Toilet Paper Crisis, Coronavirus and Sales Psychology.

Toilet Paper

We all know that the panic buying of 108 rolls of Kleenex Quilton, double-ply, toilet paper is a dumb thing to do. Yet, this is precisely what many people are doing right now; people who are otherwise sane and intelligent individuals.

Why is this happening?

What’s driving this panic, and what lessons can it teach those of us in sales and marketing?

After all, what supplier wouldn’t like a crazed rush on their products or services now and then? I bet Kleenex et al. are delighted with the current #toiletpapercrisis.

There are two psychological behaviour triggers on display here, creating the current situation.

Social Proof/ Consensus


Social proof, in this instance, is represented as herd behaviour. As people panic buy and stockpile toilet paper, unnecessarily.

Robert Cialdini, the godfather of Influence, says of Social Proof, ‘People will follow the actions of others to determine their own actions’.

It’s a type of conformity. Typically, we think everyone’s doing it, why shouldn’t I. Or, as is playing out in the current #toiletpapercrisis, everyone’s doing it, I had better not miss out.

Which leads us to the second psychological behaviour trigger – Scarcity.

Dr Cialdini says of scarcity, people want more of that which is in short supply or difficult to obtain.

The current situation has people buying lots of toilet rolls. Other people hear about this phenonamum, and think ‘I best have a look for myself’. 

They visit the store and confirm that lots of toilet rolls are indeed being hastily acquired. Their natural behaviour is to comply and buy more than they need, just in case ‘everyone else knows something that I don’t’. They get to the toilet roll aisle, and it’s empty. There is first some disappointment, then quickly concern and lastly panic. 

Then the scarcity behaviour trigger kicks in. 

We might then think ‘they were right to act. There is now no more toilet paper and, supply is genuinely scarce. I best run to the next store to stock up as it’s becoming a VALUABLE resource’.

Boom! A double psychological trigger of both social proof plus scarcity = panic buying.

These behaviours are not new to us; they are hardwired inside us. In these situations, we are operating only on auto-pilot, via our subconscious. These impulses to conform to hoard are challenging to ignore, especially in the face of the current Coronavirus environment. 

The theory above outlines why people are panic buying double-ply in quantities large enough to fill shipping containers. But what are the lessons available for us in sales and marketing?


Could you create a situation where it is perceived that you have a high level of demand? And that you too, might soon ‘run out’ to manufacture a higher level of buyer interest?

  • Can you book meetings with prospects more effectively by suggesting you only have a single 45min window of availability that day?
  • Could you remove 60% of the products from your shelves to make it look like a product it was in strong demand?
  • Could you limit the number of empty tables in view for restaurant patrons to create a higher level of perceived scarcity?
  • Could you have a small number of first release tickets available that they would sell out almost immediately, leaving people to rely on the second release?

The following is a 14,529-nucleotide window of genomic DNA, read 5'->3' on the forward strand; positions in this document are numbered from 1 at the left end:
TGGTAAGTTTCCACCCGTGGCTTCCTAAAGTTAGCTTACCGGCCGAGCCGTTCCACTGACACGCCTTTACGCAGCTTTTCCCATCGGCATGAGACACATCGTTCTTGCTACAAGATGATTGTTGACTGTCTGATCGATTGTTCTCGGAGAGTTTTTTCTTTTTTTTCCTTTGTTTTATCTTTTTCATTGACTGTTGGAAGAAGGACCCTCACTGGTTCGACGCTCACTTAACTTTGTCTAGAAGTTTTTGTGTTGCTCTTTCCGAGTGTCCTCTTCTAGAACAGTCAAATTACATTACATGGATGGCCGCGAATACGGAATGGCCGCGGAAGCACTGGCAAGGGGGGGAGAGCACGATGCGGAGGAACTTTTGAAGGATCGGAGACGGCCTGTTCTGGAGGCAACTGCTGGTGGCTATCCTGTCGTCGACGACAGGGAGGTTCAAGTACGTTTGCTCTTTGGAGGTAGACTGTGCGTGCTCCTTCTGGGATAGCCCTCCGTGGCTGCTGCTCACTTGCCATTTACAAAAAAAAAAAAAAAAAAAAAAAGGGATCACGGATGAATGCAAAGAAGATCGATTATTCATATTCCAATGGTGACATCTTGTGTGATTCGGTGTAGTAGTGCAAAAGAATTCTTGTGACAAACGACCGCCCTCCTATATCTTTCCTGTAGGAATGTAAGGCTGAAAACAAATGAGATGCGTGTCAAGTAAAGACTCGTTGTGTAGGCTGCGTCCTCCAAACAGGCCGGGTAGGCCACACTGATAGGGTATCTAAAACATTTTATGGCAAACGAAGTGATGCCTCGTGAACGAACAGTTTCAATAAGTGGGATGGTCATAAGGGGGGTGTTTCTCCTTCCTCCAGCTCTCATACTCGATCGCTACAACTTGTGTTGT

Social Proof. 

Could you publicly show how many others have made a successful purchase with you? To not only remove any doubts around their purchase decision, but also, to make it feel socially acceptable to be rushing around to buy your goods.

The media has helped create this panic by showing lots of people queuing and stockpiling toilet paper. It adds authority to the message and makes us think we should be doing the same. It’s a genuinely compelling piece of vision.

  • Can you display the number of people who have made a purchase with you before, complete with regular, publicly visible, increases in that number?
  • Could you take a picture and display it on social media every time you help a client or onboard a new client?
  • Could you create a situation where the item you prefer to sell is presented as the most popular selection? 

As we’ve seen it confirmed again in the current #toiletpapercrisis people, do buy with emotion and try to justify with rationale. 

In a completely ethical way, how could you increase your levels of scarcity or display more substantial social proof, to help you and your business?

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Mark McInnes
Mark helps businesses to find and engage with new customers in today’s business environment. The # 1 ‘sales’ problem most companies complain about is that they do not have enough volume in their pipeline because their current sales strategies are no longer working as well as they once did. A sales trainer across APAC with a strong focus on the top of the sales, funnel, Mark helps his clients to find more customers and engage with them credibly and ethically – be it online or via traditional sales channels. Ranked Australia’s # 1 Social Seller by LinkedIn on LinkedIn (2016). Mark draws heavily on his time in the Australian ARMY as an Assault Trooper where, amongst other things, he guarded the Queen of England. He leverages some of the techniques and disciplines he gained while travelling the world with the ARMY in the development of his unique approach to his business dealings & sales philosophy. Mark has experience across industries such as Financial Services, FMCG, Entertainment, Hospitality, B2B Business equipment, Management Consulting, Marketing and SaaS.